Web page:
“Hee haw,” cried the man with pistol. Then came a blast and the sound of broken glass. The rear window of the van had been hit.The shot barely missed Cheikh Anta.
“Oh shit,” said Hussayn as Mahmoud revved the engine and accelerated.
“Damn these hybrids,” muttered Mahmoud. “They got no pickup...”
They lurched forward, veered to the left, and barely missed sideswiping the convertible. With his quick reflexes, Mahmoud had managed to pass the convertible and was barreling down the road at breakneck speed.
“In case you’re wondering,” said Cheikh Anta. “I wasn’t hit.”
“Alhamdulillah,” said Hussayn.
The van swerved to the left, then back to the right.
“Fasten your seat belts, my brothers,” Mahmoud cried out. “This is gonna be a bumpy ride.”
Mahmoud floored it and the van squealed as it raced down the pitch-dark road. With each pothole, Cheikh Anta almost hit the roof. Now and then he heard hee haws and the sounds of gunshots. He didn’t dare raise his head to look behind.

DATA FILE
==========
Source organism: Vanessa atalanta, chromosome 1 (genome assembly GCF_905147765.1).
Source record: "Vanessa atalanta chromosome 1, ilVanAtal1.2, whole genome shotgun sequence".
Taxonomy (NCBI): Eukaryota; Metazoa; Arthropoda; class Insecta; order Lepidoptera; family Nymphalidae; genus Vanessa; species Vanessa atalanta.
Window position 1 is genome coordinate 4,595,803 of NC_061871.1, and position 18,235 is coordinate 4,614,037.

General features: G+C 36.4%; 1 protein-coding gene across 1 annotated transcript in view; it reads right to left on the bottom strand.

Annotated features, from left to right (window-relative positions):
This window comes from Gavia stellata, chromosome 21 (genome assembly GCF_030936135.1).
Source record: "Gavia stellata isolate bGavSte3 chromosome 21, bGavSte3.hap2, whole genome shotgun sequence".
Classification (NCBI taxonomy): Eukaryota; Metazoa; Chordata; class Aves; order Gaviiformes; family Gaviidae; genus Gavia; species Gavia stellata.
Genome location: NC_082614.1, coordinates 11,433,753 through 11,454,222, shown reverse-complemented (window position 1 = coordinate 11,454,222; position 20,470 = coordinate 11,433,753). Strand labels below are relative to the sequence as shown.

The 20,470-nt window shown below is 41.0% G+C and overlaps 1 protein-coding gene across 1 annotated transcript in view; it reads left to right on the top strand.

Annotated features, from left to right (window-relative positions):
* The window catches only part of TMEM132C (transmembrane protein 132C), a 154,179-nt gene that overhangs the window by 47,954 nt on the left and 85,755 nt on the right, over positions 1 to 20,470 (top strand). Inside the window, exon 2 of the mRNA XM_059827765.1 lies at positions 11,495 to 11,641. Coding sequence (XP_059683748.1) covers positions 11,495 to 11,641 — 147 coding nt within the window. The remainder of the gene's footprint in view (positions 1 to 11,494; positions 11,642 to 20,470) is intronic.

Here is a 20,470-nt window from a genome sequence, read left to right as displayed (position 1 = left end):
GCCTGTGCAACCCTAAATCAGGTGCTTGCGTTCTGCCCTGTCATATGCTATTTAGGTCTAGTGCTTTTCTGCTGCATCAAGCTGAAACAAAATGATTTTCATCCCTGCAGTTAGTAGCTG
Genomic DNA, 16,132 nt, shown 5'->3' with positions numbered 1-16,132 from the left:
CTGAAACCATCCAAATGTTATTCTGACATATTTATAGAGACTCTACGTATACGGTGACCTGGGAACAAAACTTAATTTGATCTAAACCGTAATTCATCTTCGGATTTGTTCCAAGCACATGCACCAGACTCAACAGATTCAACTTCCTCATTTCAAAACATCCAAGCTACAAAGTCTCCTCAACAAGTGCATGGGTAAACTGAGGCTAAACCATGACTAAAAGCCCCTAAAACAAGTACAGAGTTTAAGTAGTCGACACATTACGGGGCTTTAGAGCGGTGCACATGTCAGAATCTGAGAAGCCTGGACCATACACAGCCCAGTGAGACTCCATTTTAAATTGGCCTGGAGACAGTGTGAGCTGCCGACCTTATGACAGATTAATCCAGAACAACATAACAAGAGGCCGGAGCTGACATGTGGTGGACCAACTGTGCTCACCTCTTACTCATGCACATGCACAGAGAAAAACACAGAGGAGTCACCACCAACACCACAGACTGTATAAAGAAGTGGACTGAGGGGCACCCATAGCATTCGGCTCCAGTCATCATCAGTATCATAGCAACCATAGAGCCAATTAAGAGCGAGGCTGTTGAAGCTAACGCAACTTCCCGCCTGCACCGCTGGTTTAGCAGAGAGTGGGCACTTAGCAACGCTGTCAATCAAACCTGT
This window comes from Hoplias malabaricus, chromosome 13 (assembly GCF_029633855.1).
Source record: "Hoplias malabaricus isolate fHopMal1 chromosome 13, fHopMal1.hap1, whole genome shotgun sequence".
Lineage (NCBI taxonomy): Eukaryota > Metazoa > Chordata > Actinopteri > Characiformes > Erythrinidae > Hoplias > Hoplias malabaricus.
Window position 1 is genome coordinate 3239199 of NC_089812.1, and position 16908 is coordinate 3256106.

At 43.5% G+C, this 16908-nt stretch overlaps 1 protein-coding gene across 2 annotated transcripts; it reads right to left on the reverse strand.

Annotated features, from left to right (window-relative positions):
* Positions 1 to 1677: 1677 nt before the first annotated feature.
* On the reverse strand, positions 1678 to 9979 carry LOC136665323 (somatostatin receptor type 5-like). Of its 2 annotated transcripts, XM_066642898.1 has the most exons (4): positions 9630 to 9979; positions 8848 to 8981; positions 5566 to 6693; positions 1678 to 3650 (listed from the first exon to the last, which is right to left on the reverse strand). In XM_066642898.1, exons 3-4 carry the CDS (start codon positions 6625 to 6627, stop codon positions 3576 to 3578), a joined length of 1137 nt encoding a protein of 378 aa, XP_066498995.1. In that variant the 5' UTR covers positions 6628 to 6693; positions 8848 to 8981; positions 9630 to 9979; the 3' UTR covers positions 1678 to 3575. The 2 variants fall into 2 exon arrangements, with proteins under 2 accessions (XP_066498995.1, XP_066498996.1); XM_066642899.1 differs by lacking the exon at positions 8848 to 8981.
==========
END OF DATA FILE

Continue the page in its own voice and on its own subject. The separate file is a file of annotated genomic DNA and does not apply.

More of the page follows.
Mahmoud drove like a madman, but there was method to his madness. He kept swerving erratically from one side of the road to the other so that the convertible couldn’t pull up alongside, and so that the shooter would have trouble aiming his pistol.
As the tires screeched and the engine squealed, the bumps grew more frequent and jarring. Cheikh Anta felt sick to his stomach and his head throbbed. To relax his body and calm his mind he repeated a simple prayer: Allahu akbar. God is greatest. Allahu akbar. God is greatest. Allahu akbar. God is greatest. After a few dozen repetitions, he felt energized and reached instinctively into his traveling bag. He felt for a copy of the Qur’an to give him more strength.
Instead, he felt the cold metal of his pistol.
Pulling it out, he clutched it in his hands. The barrel flashed golden. It was loaded and ready.
The van began to slow down as it approached a particularly sharp curve.
Cheikh Anta unbuckled his seat belt and pulled over to the window. Turning around, he saw the headlight of the convertible behind him. Aiming at the bright eye of the cyclops, he said a prayer and fired.